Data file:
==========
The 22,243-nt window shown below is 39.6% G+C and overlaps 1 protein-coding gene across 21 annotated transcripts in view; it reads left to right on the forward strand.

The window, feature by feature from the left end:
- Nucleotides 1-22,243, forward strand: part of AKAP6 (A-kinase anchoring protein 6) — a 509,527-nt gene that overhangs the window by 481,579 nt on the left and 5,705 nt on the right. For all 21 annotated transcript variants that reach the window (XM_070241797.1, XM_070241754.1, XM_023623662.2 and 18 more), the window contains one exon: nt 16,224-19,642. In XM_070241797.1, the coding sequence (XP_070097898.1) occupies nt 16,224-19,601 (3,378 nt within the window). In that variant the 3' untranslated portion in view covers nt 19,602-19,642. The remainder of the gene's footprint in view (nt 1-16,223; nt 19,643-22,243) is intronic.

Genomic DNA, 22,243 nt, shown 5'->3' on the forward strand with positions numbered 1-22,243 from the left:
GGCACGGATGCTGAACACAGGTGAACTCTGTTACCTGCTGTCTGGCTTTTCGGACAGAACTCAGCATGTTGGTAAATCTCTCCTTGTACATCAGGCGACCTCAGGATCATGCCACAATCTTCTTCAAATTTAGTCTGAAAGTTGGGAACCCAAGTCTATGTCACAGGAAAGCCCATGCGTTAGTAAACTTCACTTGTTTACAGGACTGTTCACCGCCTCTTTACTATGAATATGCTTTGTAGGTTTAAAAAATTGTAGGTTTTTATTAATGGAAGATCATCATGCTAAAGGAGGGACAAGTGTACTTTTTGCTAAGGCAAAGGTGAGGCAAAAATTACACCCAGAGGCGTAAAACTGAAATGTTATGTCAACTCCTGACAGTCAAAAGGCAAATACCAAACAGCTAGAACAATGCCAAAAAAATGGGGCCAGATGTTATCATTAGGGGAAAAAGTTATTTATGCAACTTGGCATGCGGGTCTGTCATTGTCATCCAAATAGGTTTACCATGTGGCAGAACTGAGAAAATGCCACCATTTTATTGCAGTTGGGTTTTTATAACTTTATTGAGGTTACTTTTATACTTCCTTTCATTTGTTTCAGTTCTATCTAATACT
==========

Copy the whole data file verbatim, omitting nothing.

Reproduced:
The 22,243-nt window shown below is 39.6% G+C and overlaps 1 protein-coding gene across 21 annotated transcripts in view; it reads left to right on the forward strand.

The window, feature by feature from the left end:
- Nucleotides 1-22,243, forward strand: part of AKAP6 (A-kinase anchoring protein 6) — a 509,527-nt gene that overhangs the window by 481,579 nt on the left and 5,705 nt on the right. For all 21 annotated transcript variants that reach the window (XM_070241797.1, XM_070241754.1, XM_023623662.2 and 18 more), the window contains one exon: nt 16,224-19,642. In XM_070241797.1, the coding sequence (XP_070097898.1) occupies nt 16,224-19,601 (3,378 nt within the window). In that variant the 3' untranslated portion in view covers nt 19,602-19,642. The remainder of the gene's footprint in view (nt 1-16,223; nt 19,643-22,243) is intronic.

Genomic DNA, 22,243 nt, shown 5'->3' on the forward strand with positions numbered 1-22,243 from the left:
GGCACGGATGCTGAACACAGGTGAACTCTGTTACCTGCTGTCTGGCTTTTCGGACAGAACTCAGCATGTTGGTAAATCTCTCCTTGTACATCAGGCGACCTCAGGATCATGCCACAATCTTCTTCAAATTTAGTCTGAAAGTTGGGAACCCAAGTCTATGTCACAGGAAAGCCCATGCGTTAGTAAACTTCACTTGTTTACAGGACTGTTCACCGCCTCTTTACTATGAATATGCTTTGTAGGTTTAAAAAATTGTAGGTTTTTATTAATGGAAGATCATCATGCTAAAGGAGGGACAAGTGTACTTTTTGCTAAGGCAAAGGTGAGGCAAAAATTACACCCAGAGGCGTAAAACTGAAATGTTATGTCAACTCCTGACAGTCAAAAGGCAAATACCAAACAGCTAGAACAATGCCAAAAAAATGGGGCCAGATGTTATCATTAGGGGAAAAAGTTATTTATGCAACTTGGCATGCGGGTCTGTCATTGTCATCCAAATAGGTTTACCATGTGGCAGAACTGAGAAAATGCCACCATTTTATTGCAGTTGGGTTTTTATAACTTTATTGAGGTTACTTTTATACTTCCTTTCATTTGTTTCAGTTCTATCTAATACT